18. Liran Einav & Amy Finkelstein & Paul Schrimpf, 2015. "The Response of Drug Expenditure to Nonlinear Contract Design: Evidence from Medicare Part D," The Quarterly Journal of Economics, Oxford University Press, vol. 130(2), pages 841-899.
    19. Francesco Decarolis & Maria Polyakova & Stephen P. Ryan, 2020. "Subsidy Design in Privately Provided Social Insurance: Lessons from Medicare Part D," Journal of Political Economy, University of Chicago Press, vol. 128(5), pages 1712-1752.
    20. Raj Chetty & John N. Friedman & Søren Leth-Petersen & Torben Heien Nielsen & Tore Olsen, 2014. "Active vs. Passive Decisions and Crowd-Out in Retirement Savings Accounts: Evidence from Denmark," The Quarterly Journal of Economics, Oxford University Press, vol. 129(3), pages 1141-1219.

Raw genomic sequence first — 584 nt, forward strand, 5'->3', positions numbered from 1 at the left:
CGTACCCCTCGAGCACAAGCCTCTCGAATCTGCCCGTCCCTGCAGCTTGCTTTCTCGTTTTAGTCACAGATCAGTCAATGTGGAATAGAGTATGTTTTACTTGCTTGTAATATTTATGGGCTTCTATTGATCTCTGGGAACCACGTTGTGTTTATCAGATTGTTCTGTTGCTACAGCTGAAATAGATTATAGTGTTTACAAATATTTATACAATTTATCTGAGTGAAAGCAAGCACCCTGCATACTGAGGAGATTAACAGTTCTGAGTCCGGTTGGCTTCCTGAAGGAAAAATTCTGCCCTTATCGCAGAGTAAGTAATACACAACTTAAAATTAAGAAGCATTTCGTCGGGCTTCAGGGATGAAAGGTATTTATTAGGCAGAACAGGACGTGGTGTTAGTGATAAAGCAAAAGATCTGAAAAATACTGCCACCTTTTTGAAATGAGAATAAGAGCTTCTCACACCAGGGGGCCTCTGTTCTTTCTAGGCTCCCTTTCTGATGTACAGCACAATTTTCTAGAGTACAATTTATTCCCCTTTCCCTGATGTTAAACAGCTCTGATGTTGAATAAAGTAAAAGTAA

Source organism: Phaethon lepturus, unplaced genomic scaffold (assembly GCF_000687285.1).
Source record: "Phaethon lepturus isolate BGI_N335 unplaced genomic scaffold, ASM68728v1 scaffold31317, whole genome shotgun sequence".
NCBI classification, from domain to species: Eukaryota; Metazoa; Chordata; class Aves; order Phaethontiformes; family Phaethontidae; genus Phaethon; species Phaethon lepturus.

21. Florian Heiss & Daniel McFadden & Joachim Winter, 2009. "Regulation of private health insurance markets: Lessons from enrollment, plan type choice, and adverse selection in Medicare Part D," NBER Working Papers 15392, National Bureau of Economic Research, Inc.
    22. Mark Duggan & Patrick Healy & Fiona Scott Morton, 2008. "Providing Prescription Drug Coverage to the Elderly: America's Experiment with Medicare Part D," Journal of Economic Perspectives, American Economic Association, vol. 22(4), pages 69-92, Fall.
    23. Jean‐Pierre Dubé & Günter J. Hitsch & Peter E. Rossi, 2010. "State dependence and alternative explanations for consumer inertia," RAND Journal of Economics, RAND Corporation, vol. 41(3), pages 417-445, September.
    24. Amanda Starc, 2014. "Insurer pricing and consumer welfare: evidence from Medigap," RAND Journal of Economics, RAND Corporation, vol. 45(1), pages 198-220, March.